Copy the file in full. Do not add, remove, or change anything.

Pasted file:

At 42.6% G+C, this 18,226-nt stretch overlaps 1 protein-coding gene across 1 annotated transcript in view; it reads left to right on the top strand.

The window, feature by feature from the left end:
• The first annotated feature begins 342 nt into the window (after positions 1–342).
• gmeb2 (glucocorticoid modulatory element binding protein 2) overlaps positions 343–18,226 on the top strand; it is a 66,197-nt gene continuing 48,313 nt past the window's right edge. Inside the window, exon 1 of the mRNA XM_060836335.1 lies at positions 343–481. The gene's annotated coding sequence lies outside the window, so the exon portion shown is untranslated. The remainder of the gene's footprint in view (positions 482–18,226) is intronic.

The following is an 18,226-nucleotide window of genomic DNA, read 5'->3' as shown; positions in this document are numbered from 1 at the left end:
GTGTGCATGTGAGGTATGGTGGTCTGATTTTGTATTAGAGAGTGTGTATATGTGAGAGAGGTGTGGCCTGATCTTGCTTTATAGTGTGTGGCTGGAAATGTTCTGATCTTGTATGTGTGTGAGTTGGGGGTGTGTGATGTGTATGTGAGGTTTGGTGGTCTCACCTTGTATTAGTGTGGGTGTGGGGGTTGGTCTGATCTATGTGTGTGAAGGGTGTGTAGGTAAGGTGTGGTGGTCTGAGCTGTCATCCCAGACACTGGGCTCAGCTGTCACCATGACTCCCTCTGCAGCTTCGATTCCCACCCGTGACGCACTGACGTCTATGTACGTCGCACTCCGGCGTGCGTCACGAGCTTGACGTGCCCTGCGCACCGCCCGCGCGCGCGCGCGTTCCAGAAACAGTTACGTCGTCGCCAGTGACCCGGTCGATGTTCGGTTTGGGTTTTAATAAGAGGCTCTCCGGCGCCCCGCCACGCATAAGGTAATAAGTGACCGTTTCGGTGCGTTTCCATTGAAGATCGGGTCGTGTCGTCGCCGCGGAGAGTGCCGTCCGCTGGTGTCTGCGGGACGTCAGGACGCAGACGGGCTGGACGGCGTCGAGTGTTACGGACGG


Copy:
At 42.6% G+C, this 18,226-nt stretch overlaps 1 protein-coding gene across 1 annotated transcript in view; it reads left to right on the top strand.

The window, feature by feature from the left end:
• The first annotated feature begins 342 nt into the window (after positions 1–342).
• gmeb2 (glucocorticoid modulatory element binding protein 2) overlaps positions 343–18,226 on the top strand; it is a 66,197-nt gene continuing 48,313 nt past the window's right edge. Inside the window, exon 1 of the mRNA XM_060836335.1 lies at positions 343–481. The gene's annotated coding sequence lies outside the window, so the exon portion shown is untranslated. The remainder of the gene's footprint in view (positions 482–18,226) is intronic.

The following is an 18,226-nucleotide window of genomic DNA, read 5'->3' as shown; positions in this document are numbered from 1 at the left end:
GTGTGCATGTGAGGTATGGTGGTCTGATTTTGTATTAGAGAGTGTGTATATGTGAGAGAGGTGTGGCCTGATCTTGCTTTATAGTGTGTGGCTGGAAATGTTCTGATCTTGTATGTGTGTGAGTTGGGGGTGTGTGATGTGTATGTGAGGTTTGGTGGTCTCACCTTGTATTAGTGTGGGTGTGGGGGTTGGTCTGATCTATGTGTGTGAAGGGTGTGTAGGTAAGGTGTGGTGGTCTGAGCTGTCATCCCAGACACTGGGCTCAGCTGTCACCATGACTCCCTCTGCAGCTTCGATTCCCACCCGTGACGCACTGACGTCTATGTACGTCGCACTCCGGCGTGCGTCACGAGCTTGACGTGCCCTGCGCACCGCCCGCGCGCGCGCGCGTTCCAGAAACAGTTACGTCGTCGCCAGTGACCCGGTCGATGTTCGGTTTGGGTTTTAATAAGAGGCTCTCCGGCGCCCCGCCACGCATAAGGTAATAAGTGACCGTTTCGGTGCGTTTCCATTGAAGATCGGGTCGTGTCGTCGCCGCGGAGAGTGCCGTCCGCTGGTGTCTGCGGGACGTCAGGACGCAGACGGGCTGGACGGCGTCGAGTGTTACGGACGG